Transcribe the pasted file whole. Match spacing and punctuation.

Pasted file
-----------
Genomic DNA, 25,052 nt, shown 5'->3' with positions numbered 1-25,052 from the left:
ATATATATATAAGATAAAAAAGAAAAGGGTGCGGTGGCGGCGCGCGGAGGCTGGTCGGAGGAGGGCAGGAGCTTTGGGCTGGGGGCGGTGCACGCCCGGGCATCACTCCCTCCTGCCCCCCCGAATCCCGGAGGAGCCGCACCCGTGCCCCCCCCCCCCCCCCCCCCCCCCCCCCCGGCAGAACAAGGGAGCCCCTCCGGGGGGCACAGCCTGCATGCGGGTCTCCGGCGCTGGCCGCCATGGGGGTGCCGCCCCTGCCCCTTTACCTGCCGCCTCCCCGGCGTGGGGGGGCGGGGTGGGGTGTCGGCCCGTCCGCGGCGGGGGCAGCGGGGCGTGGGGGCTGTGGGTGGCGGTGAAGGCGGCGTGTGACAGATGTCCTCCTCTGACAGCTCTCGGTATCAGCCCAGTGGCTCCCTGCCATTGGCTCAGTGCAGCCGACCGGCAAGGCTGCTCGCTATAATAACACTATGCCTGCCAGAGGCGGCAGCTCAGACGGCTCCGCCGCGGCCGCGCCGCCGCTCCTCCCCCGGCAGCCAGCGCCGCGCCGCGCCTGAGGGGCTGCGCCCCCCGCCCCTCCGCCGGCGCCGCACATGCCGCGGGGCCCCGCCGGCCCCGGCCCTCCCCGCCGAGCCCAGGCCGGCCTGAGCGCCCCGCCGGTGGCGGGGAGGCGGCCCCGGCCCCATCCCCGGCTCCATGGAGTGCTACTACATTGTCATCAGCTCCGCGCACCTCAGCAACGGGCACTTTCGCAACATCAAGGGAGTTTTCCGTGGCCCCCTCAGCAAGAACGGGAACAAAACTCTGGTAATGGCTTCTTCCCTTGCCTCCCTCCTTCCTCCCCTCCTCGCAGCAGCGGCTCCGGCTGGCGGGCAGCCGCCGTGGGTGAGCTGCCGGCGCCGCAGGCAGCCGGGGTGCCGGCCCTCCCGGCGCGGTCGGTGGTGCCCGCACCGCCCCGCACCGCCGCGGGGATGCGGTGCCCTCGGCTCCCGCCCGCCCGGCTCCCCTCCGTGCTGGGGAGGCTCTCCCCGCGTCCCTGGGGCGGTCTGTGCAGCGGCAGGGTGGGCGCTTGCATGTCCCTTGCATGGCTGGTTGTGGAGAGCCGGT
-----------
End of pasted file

Genomic DNA, 25,052 nt, shown 5'->3' with positions numbered 1-25,052 from the left:
ATATATATATAAGATAAAAAAGAAAAGGGTGCGGTGGCGGCGCGCGGAGGCTGGTCGGAGGAGGGCAGGAGCTTTGGGCTGGGGGCGGTGCACGCCCGGGCATCACTCCCTCCTGCCCCCCCGAATCCCGGAGGAGCCGCACCCGTGCCCCCCCCCCCCCCCCCCCCCCCCCCCCCGGCAGAACAAGGGAGCCCCTCCGGGGGGCACAGCCTGCATGCGGGTCTCCGGCGCTGGCCGCCATGGGGGTGCCGCCCCTGCCCCTTTACCTGCCGCCTCCCCGGCGTGGGGGGGCGGGGTGGGGTGTCGGCCCGTCCGCGGCGGGGGCAGCGGGGCGTGGGGGCTGTGGGTGGCGGTGAAGGCGGCGTGTGACAGATGTCCTCCTCTGACAGCTCTCGGTATCAGCCCAGTGGCTCCCTGCCATTGGCTCAGTGCAGCCGACCGGCAAGGCTGCTCGCTATAATAACACTATGCCTGCCAGAGGCGGCAGCTCAGACGGCTCCGCCGCGGCCGCGCCGCCGCTCCTCCCCCGGCAGCCAGCGCCGCGCCGCGCCTGAGGGGCTGCGCCCCCCGCCCCTCCGCCGGCGCCGCACATGCCGCGGGGCCCCGCCGGCCCCGGCCCTCCCCGCCGAGCCCAGGCCGGCCTGAGCGCCCCGCCGGTGGCGGGGAGGCGGCCCCGGCCCCATCCCCGGCTCCATGGAGTGCTACTACATTGTCATCAGCTCCGCGCACCTCAGCAACGGGCACTTTCGCAACATCAAGGGAGTTTTCCGTGGCCCCCTCAGCAAGAACGGGAACAAAACTCTGGTAATGGCTTCTTCCCTTGCCTCCCTCCTTCCTCCCCTCCTCGCAGCAGCGGCTCCGGCTGGCGGGCAGCCGCCGTGGGTGAGCTGCCGGCGCCGCAGGCAGCCGGGGTGCCGGCCCTCCCGGCGCGGTCGGTGGTGCCCGCACCGCCCCGCACCGCCGCGGGGATGCGGTGCCCTCGGCTCCCGCCCGCCCGGCTCCCCTCCGTGCTGGGGAGGCTCTCCCCGCGTCCCTGGGGCGGTCTGTGCAGCGGCAGGGTGGGCGCTTGCATGTCCCTTGCATGGCTGGTTGTGGAGAGCCGGT